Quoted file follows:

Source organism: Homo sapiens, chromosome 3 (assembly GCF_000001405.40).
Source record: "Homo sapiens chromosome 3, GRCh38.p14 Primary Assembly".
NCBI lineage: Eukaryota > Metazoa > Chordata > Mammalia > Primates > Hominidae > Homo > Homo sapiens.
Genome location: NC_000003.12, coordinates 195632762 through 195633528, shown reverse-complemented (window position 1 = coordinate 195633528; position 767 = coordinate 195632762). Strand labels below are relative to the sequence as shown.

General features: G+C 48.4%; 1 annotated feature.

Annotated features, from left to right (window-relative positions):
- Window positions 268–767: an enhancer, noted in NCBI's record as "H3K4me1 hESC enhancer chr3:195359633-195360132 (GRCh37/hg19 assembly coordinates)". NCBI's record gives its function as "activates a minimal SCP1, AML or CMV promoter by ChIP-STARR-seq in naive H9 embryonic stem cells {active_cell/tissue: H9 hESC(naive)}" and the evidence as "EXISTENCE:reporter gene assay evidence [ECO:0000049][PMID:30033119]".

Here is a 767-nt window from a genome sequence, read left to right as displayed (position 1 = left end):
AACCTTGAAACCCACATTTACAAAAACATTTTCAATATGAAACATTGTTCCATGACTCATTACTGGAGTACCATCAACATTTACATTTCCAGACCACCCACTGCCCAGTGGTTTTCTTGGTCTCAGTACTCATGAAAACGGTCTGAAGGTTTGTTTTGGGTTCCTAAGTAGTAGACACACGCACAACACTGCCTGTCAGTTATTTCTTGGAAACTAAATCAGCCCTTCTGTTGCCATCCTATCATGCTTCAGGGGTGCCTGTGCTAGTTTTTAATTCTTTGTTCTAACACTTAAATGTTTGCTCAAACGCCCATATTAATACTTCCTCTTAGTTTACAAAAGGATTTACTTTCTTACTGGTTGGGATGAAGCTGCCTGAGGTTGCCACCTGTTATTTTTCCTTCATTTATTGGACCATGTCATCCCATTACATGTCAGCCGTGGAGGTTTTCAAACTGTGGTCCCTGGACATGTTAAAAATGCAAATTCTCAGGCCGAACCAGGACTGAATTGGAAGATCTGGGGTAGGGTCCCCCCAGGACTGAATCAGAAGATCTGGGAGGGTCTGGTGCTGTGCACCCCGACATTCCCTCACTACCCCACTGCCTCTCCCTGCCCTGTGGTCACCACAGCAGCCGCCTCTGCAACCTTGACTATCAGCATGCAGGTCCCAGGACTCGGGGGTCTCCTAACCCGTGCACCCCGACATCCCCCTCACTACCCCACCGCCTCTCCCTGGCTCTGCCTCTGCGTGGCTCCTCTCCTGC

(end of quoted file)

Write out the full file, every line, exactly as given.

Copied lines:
Source organism: Homo sapiens, chromosome 3 (assembly GCF_000001405.40).
Source record: "Homo sapiens chromosome 3, GRCh38.p14 Primary Assembly".
NCBI lineage: Eukaryota > Metazoa > Chordata > Mammalia > Primates > Hominidae > Homo > Homo sapiens.
Genome location: NC_000003.12, coordinates 195632762 through 195633528, shown reverse-complemented (window position 1 = coordinate 195633528; position 767 = coordinate 195632762). Strand labels below are relative to the sequence as shown.

General features: G+C 48.4%; 1 annotated feature.

Annotated features, from left to right (window-relative positions):
- Window positions 268–767: an enhancer, noted in NCBI's record as "H3K4me1 hESC enhancer chr3:195359633-195360132 (GRCh37/hg19 assembly coordinates)". NCBI's record gives its function as "activates a minimal SCP1, AML or CMV promoter by ChIP-STARR-seq in naive H9 embryonic stem cells {active_cell/tissue: H9 hESC(naive)}" and the evidence as "EXISTENCE:reporter gene assay evidence [ECO:0000049][PMID:30033119]".

Here is a 767-nt window from a genome sequence, read left to right as displayed (position 1 = left end):
AACCTTGAAACCCACATTTACAAAAACATTTTCAATATGAAACATTGTTCCATGACTCATTACTGGAGTACCATCAACATTTACATTTCCAGACCACCCACTGCCCAGTGGTTTTCTTGGTCTCAGTACTCATGAAAACGGTCTGAAGGTTTGTTTTGGGTTCCTAAGTAGTAGACACACGCACAACACTGCCTGTCAGTTATTTCTTGGAAACTAAATCAGCCCTTCTGTTGCCATCCTATCATGCTTCAGGGGTGCCTGTGCTAGTTTTTAATTCTTTGTTCTAACACTTAAATGTTTGCTCAAACGCCCATATTAATACTTCCTCTTAGTTTACAAAAGGATTTACTTTCTTACTGGTTGGGATGAAGCTGCCTGAGGTTGCCACCTGTTATTTTTCCTTCATTTATTGGACCATGTCATCCCATTACATGTCAGCCGTGGAGGTTTTCAAACTGTGGTCCCTGGACATGTTAAAAATGCAAATTCTCAGGCCGAACCAGGACTGAATTGGAAGATCTGGGGTAGGGTCCCCCCAGGACTGAATCAGAAGATCTGGGAGGGTCTGGTGCTGTGCACCCCGACATTCCCTCACTACCCCACTGCCTCTCCCTGCCCTGTGGTCACCACAGCAGCCGCCTCTGCAACCTTGACTATCAGCATGCAGGTCCCAGGACTCGGGGGTCTCCTAACCCGTGCACCCCGACATCCCCCTCACTACCCCACCGCCTCTCCCTGGCTCTGCCTCTGCGTGGCTCCTCTCCTGC